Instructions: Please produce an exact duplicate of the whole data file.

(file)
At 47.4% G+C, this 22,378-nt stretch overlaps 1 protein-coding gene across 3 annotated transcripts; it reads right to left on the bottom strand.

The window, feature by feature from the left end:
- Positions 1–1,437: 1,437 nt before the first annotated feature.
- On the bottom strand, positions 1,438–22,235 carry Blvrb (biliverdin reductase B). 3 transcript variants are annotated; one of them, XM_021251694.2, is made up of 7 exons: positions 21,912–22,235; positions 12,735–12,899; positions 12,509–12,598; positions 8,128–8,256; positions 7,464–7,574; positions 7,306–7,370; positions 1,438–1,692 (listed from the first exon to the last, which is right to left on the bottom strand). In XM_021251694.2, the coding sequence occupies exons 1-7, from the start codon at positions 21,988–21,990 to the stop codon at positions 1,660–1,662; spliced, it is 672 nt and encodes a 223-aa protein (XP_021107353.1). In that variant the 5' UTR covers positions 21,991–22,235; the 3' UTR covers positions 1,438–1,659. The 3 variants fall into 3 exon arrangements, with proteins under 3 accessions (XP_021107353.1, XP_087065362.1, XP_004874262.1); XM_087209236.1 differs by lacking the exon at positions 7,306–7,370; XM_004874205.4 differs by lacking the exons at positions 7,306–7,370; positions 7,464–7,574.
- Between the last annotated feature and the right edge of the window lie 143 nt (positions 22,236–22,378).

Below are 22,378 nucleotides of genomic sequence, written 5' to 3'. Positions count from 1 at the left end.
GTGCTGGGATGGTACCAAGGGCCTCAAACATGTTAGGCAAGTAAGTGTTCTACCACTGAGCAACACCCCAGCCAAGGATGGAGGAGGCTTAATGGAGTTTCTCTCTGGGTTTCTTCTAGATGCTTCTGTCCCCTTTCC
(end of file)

At 47.4% G+C, this 22,378-nt stretch overlaps 1 protein-coding gene across 3 annotated transcripts; it reads right to left on the bottom strand.

The window, feature by feature from the left end:
- Positions 1–1,437: 1,437 nt before the first annotated feature.
- On the bottom strand, positions 1,438–22,235 carry Blvrb (biliverdin reductase B). 3 transcript variants are annotated; one of them, XM_021251694.2, is made up of 7 exons: positions 21,912–22,235; positions 12,735–12,899; positions 12,509–12,598; positions 8,128–8,256; positions 7,464–7,574; positions 7,306–7,370; positions 1,438–1,692 (listed from the first exon to the last, which is right to left on the bottom strand). In XM_021251694.2, the coding sequence occupies exons 1-7, from the start codon at positions 21,988–21,990 to the stop codon at positions 1,660–1,662; spliced, it is 672 nt and encodes a 223-aa protein (XP_021107353.1). In that variant the 5' UTR covers positions 21,991–22,235; the 3' UTR covers positions 1,438–1,659. The 3 variants fall into 3 exon arrangements, with proteins under 3 accessions (XP_021107353.1, XP_087065362.1, XP_004874262.1); XM_087209236.1 differs by lacking the exon at positions 7,306–7,370; XM_004874205.4 differs by lacking the exons at positions 7,306–7,370; positions 7,464–7,574.
- Between the last annotated feature and the right edge of the window lie 143 nt (positions 22,236–22,378).

Below are 22,378 nucleotides of genomic sequence, written 5' to 3'. Positions count from 1 at the left end.
GTGCTGGGATGGTACCAAGGGCCTCAAACATGTTAGGCAAGTAAGTGTTCTACCACTGAGCAACACCCCAGCCAAGGATGGAGGAGGCTTAATGGAGTTTCTCTCTGGGTTTCTTCTAGATGCTTCTGTCCCCTTTCC